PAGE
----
U.S. and South Korea Agree to Share Troop Costs

The U.S. and South Korea have reached an agreement in principle on a new Special Measures Agreement that shares the cost of the American troops deployed in South Korea to defend against North Korean aggression. 

The State Department’s Political-Military Affairs announced Sunday via their Twitter that the proposed deal includes a “negotiated increase in ROK support for @USForcesKorea presence” and “reaffirms [the] U.S.-ROK Alliance as the linchpin of peace, security and prosperity for Northeast Asia, a free and open #IndoPacific, and across the world.” 

South Korea added, in a similar statement, that the agreement had been reached after three days of in-person talks in Washington.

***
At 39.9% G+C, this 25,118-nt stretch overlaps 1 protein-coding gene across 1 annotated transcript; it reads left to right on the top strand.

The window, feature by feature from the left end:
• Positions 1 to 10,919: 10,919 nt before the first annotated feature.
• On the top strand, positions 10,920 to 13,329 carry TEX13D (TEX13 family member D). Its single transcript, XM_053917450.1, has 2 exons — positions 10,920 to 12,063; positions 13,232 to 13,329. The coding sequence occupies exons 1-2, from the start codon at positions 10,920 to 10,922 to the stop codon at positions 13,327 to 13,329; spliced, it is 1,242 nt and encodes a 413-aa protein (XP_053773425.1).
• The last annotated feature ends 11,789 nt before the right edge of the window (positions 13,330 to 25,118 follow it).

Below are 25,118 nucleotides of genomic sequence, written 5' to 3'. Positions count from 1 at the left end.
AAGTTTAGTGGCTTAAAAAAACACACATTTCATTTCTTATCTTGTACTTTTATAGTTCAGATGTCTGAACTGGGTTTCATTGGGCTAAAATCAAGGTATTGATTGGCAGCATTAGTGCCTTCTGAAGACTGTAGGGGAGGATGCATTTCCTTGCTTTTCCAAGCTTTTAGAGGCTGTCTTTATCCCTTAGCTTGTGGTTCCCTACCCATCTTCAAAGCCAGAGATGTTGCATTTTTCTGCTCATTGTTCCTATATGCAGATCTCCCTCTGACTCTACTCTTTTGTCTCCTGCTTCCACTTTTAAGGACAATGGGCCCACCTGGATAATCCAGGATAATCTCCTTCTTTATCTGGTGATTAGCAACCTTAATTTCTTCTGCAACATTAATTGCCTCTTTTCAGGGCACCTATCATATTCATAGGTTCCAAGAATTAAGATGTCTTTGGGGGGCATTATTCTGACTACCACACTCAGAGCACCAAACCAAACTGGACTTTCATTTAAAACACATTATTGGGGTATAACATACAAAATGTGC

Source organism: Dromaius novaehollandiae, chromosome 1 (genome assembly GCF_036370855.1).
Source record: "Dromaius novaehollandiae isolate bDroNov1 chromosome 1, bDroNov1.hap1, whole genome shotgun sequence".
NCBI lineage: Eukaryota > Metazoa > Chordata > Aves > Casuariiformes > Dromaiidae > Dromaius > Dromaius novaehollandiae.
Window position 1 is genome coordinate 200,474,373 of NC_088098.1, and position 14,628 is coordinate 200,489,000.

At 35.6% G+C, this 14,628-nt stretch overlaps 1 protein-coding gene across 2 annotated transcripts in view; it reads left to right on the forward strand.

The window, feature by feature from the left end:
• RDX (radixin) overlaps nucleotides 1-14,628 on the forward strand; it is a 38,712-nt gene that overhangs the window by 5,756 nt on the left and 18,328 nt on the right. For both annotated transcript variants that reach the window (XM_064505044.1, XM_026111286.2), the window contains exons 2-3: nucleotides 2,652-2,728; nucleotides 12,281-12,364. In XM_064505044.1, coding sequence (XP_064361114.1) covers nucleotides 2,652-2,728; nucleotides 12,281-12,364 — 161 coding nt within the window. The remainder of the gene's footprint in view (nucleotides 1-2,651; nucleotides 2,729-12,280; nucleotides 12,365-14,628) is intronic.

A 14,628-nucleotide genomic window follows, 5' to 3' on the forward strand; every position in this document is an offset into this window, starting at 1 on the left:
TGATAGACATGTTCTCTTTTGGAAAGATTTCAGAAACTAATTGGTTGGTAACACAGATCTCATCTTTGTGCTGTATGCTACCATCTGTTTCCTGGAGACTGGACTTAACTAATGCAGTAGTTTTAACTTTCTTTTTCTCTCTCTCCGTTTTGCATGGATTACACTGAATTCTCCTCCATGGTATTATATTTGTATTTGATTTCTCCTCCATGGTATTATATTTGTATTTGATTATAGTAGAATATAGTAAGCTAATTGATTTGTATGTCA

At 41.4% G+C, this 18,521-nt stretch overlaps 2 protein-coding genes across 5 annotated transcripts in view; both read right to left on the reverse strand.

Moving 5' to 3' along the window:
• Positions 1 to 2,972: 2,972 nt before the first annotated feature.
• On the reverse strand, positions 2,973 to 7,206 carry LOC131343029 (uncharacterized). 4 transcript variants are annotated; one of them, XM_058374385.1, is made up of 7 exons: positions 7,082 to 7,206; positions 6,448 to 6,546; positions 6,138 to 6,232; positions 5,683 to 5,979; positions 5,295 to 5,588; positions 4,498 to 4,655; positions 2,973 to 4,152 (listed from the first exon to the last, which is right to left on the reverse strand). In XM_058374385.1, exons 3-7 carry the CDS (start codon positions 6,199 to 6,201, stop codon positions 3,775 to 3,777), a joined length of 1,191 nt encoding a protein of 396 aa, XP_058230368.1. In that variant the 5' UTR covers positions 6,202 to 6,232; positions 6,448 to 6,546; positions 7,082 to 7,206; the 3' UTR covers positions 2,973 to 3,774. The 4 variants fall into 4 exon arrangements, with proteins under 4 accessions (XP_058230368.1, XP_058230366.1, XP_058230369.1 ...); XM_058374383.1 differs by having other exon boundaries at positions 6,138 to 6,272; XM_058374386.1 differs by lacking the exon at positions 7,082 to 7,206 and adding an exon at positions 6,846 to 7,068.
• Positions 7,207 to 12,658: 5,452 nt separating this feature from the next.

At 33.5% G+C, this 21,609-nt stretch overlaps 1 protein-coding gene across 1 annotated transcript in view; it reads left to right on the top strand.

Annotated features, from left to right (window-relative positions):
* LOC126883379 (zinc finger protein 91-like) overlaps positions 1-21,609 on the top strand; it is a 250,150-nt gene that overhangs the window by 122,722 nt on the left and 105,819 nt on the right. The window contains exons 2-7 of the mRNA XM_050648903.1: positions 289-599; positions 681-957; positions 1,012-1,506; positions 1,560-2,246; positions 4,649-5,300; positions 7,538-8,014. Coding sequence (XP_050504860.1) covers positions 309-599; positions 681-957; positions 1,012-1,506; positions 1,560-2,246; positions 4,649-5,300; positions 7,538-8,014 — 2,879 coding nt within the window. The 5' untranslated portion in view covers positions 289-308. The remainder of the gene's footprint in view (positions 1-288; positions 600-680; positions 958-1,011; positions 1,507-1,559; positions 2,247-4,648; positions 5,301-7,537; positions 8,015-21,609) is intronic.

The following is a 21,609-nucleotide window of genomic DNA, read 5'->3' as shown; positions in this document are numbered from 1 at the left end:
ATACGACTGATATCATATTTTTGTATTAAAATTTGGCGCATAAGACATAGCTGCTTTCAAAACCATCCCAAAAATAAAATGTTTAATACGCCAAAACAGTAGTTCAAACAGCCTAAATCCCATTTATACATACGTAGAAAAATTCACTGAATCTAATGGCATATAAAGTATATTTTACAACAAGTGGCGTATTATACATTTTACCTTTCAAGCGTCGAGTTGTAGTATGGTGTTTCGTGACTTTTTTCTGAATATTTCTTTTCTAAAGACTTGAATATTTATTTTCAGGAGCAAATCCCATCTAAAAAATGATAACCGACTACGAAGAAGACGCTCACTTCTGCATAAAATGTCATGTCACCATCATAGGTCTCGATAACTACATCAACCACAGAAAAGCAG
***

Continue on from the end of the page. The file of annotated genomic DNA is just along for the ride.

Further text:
The U.S. currently has around 28,000 troops deployed in South Korea to help eliminate potential aggression from North Korea, as hostile sentiment still lingers decades after the Korean War.

The Trump administration often asked South Korea for more financial support regarding the troops, resulting in the 2019 agreement that required South Korea to pay around $924 million (1.04 trillion won). 

Negotiations for a new agreement soured after the U.S. demanded South Korea pay five times more than what it previously paid. 

The Wall Street Journal, which first reported the news of the agreement, said the new deal is expected to last through 2025. 


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